Alpine set up South Africa with trips/ clamped on line (with hyundai excavator).  http://www.alpinelogging.co.za/products/carriaccess002.html  (be interesting cost out tractor powered hydraulic system to run 2 drums plus strawline) e.g small brevini hydraulic winches etc http://www.brevini.us/products_category/winches-en/  (to end up hopefully with a small tractor version of a yoader, electro-hydraulics possible to remote control functions for effciency etc)

Offline mike_belben

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Re: Carriage designed by Forest Service for the PeeWee Yarder
« Reply #15 on: Yesterday at 11:21:11 am »
That vertical redirect hanger is something id have never thought of.   Impressive. 

Online Skeans1

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Re: Carriage designed by Forest Service for the PeeWee Yarder
« Reply #16 on: Yesterday at 12:00:50 pm »
That vertical redirect hanger is something id have never thought of.   Impressive.
From memory they call them a jack here's a pretty good little hand book of how to rig ect. https://www.google.com/url?sa=t&source=web&rct=j&url=http://osha.oregon.gov/OSHAPubs/1935.pdf&ved=0ahUKEwihnbWRtILYAhUJzGMKHeWnCOwQFgglMAA&usg=AOvVaw1xolPe-Y63VEE3c-jJgMzd

One reason you don't see a bunch of improvement in yarder technology is there's a big push to get the guys off the ground here with grapples that have built in cameras. Tethering is another reason you don't see improvements some guys will tether a grapple skidder, clambunk, track skidder, or tether shovel log the days of setting chokers are coming to an end.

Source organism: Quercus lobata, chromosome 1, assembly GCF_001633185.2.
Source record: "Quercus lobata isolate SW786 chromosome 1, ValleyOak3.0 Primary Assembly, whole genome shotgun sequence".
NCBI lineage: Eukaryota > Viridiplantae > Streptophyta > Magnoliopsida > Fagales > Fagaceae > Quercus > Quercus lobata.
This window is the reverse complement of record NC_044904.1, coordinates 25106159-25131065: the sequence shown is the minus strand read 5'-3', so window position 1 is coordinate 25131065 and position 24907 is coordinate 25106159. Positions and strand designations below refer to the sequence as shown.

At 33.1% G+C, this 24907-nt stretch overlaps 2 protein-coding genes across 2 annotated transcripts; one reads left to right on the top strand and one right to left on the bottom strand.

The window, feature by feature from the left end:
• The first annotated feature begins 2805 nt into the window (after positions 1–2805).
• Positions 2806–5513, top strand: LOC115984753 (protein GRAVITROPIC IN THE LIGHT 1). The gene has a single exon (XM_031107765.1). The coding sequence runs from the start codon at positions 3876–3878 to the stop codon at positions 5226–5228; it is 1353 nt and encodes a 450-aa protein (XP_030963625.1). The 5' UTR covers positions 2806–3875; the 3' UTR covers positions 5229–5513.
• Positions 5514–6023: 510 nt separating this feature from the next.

Offline mike_belben

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Re: Carriage designed by Forest Service for the PeeWee Yarder
« Reply #17 on: Yesterday at 08:11:25 pm »
Im betting the insurance premiums had a role to play in that.

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Re: Carriage designed by Forest Service for the PeeWee Yarder
« Reply #18 on: Today at 02:10:15 am »
Im betting the insurance premiums had a role to play in that.
That's some of it but most was the companies and contractors wanting people off the ground.

Offline DMcCoy

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Re: Carriage designed by Forest Service for the PeeWee Yarder
« Reply #19 on: Today at 08:13:58 am »
The VanNatta museum might be a resource for you, located near Vernonia,OR.

http://vannattabros.com/

Here is a section on carriages

http://www.vannattabros.com/iron26.html

This week I removed about 50% of a stand of alder, and have about 12 more to go to finish the 1 ac. segment.  4-10" on the stump, some of which I could have put on a log truck as pulp -30' with a 4" top.  Spacing for fire and release are my goals.  There is just no money in thinning as everyone knows. 

I broke down and bought a Harbor Freight 12VDC winch that I mounted on the front of my JD 4610 tractor and rigged a snatch block on the loader to get a little lift.  This winch came with a wireless remote which I clipped to my logger tape.  I was a little impressed that the remote reached out 50' - the full length of the cable.

It works like I had envisioned with the only complaint I have is having to walk back to set the dog clutch from free wheel to engaged to pull.

Not sure if that would help you but the wireless remote is a really nice feature.  If it had a wireless remote for the dog clutch that would be ideal.  If your skid road spacing is 100' it might work as a powered carriage with a small generator for a 12v battery and this would give you some of the extra weight you said you needed.  Or a bigger battery winch and some wireless controls.  Just ideas fwiw.